What coming changes mean for home buyers, sellers


To The Editor:

There has been much discussion about the recent settlement involving the National Association of Realtors (NAR) and its impact on consumers seeking to buy or sell a home. As we enter the summer “selling season,” buyers and sellers will notice two real estate practice changes:

1. Properties listed in a multiple listing service (MLS) will no longer include an offer of compensation to a buyer’s agent. It’s important to note that commissions have been and will continue to be negotiable among buyers, sellers and their brokers. 

2. Buyers working with an agent will need to sign a written agreement prior to touring a home.

It’s important to note that written agreements will be required for both in-person and live virtual home tours, but buyers do not need a written agreement if you are just speaking to an agent at an open house or asking them about their services.

The changes will go into effect on August 17, 2024.

These practices will now be industry standards to the benefit of both the consumer and the agent. They will facilitate buyers meeting with agents, discussing services offered, expectations and costs, and formalized into a written agreement. 

Home buyers and sellers will continue to have options when it comes to compensating brokers. Some may opt to pay a fixed fee, or a seller may offer a concession on the home price, which could be used by the buyer to pay their agent. Another alternative is that sellers’ agents may offer some of their fee to buyers’ agents, so long as the offer doesn’t appear on an MLS.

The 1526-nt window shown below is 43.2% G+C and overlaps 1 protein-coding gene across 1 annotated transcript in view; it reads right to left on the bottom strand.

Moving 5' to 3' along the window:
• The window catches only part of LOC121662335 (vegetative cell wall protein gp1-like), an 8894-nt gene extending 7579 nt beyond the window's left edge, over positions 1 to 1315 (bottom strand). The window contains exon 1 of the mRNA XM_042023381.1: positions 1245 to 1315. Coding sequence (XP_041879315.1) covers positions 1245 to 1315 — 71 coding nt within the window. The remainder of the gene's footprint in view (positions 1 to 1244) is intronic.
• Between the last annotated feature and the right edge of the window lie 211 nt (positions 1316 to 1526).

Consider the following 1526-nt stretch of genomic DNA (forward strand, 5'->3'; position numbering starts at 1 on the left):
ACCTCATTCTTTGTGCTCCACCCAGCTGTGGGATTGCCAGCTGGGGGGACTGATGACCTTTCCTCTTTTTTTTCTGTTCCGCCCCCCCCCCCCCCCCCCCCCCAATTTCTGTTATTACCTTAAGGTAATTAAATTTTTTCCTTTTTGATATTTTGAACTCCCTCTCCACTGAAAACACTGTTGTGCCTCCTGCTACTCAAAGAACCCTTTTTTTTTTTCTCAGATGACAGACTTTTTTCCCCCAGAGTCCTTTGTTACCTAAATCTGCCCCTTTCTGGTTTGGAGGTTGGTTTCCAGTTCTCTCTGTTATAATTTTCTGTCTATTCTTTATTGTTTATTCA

What won’t change is that buyers and sellers alike will continue to rely on the expertise and savvy of their agents to guide them through what for many is the most important financial transaction in their lives. That’s why 90% of homebuyers historically have opted to work with a real estate agent or broker.

Agents know their local markets and neighborhoods like the back of their hands and have extensive knowledge about available homes. Realtors are versed in all the financial and legal complexities of a real estate transaction to guide their clients through the process. Realtors negotiate on a buyer’s behalf so they can rest assured they get the right home at a fair price. Realtors also take them by the hand and guide buyers through the ups and downs of home inspections. In addition, Realtors understand sellers’ motivations and offer suggestions and solutions when deals look like they might fall apart. As professionals, Realtors know what works in the marketplace and what doesn’t. 

The practice changes will facilitate better communications between agents and their clients. What the settlement won’t change is what makes us most valued to our clients: our expertise, commitment to our clients and our passion for helping them fulfill their dream of owning a home.

Rory Dubin


Northeast Florida Association of Realtors